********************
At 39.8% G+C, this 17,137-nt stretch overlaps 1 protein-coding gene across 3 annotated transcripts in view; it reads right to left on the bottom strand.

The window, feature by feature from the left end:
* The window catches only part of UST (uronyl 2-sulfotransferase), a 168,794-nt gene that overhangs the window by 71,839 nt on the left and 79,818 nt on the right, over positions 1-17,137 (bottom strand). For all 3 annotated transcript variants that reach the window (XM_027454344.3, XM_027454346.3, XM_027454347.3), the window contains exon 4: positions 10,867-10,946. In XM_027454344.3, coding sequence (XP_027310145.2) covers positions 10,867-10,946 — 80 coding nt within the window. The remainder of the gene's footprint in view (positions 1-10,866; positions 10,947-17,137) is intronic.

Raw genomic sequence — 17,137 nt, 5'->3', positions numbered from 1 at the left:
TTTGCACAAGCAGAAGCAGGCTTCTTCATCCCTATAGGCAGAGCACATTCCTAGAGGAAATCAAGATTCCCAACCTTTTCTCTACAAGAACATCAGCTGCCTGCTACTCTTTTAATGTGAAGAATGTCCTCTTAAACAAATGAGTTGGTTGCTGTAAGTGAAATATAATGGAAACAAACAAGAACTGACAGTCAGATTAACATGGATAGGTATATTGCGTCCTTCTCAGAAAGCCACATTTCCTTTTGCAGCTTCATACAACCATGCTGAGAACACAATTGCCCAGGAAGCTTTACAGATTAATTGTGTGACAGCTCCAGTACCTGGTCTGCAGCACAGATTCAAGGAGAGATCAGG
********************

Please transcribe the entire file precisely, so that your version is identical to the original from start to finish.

At 39.8% G+C, this 17,137-nt stretch overlaps 1 protein-coding gene across 3 annotated transcripts in view; it reads right to left on the bottom strand.

The window, feature by feature from the left end:
* The window catches only part of UST (uronyl 2-sulfotransferase), a 168,794-nt gene that overhangs the window by 71,839 nt on the left and 79,818 nt on the right, over positions 1-17,137 (bottom strand). For all 3 annotated transcript variants that reach the window (XM_027454344.3, XM_027454346.3, XM_027454347.3), the window contains exon 4: positions 10,867-10,946. In XM_027454344.3, coding sequence (XP_027310145.2) covers positions 10,867-10,946 — 80 coding nt within the window. The remainder of the gene's footprint in view (positions 1-10,866; positions 10,947-17,137) is intronic.

Raw genomic sequence — 17,137 nt, 5'->3', positions numbered from 1 at the left:
TTTGCACAAGCAGAAGCAGGCTTCTTCATCCCTATAGGCAGAGCACATTCCTAGAGGAAATCAAGATTCCCAACCTTTTCTCTACAAGAACATCAGCTGCCTGCTACTCTTTTAATGTGAAGAATGTCCTCTTAAACAAATGAGTTGGTTGCTGTAAGTGAAATATAATGGAAACAAACAAGAACTGACAGTCAGATTAACATGGATAGGTATATTGCGTCCTTCTCAGAAAGCCACATTTCCTTTTGCAGCTTCATACAACCATGCTGAGAACACAATTGCCCAGGAAGCTTTACAGATTAATTGTGTGACAGCTCCAGTACCTGGTCTGCAGCACAGATTCAAGGAGAGATCAGG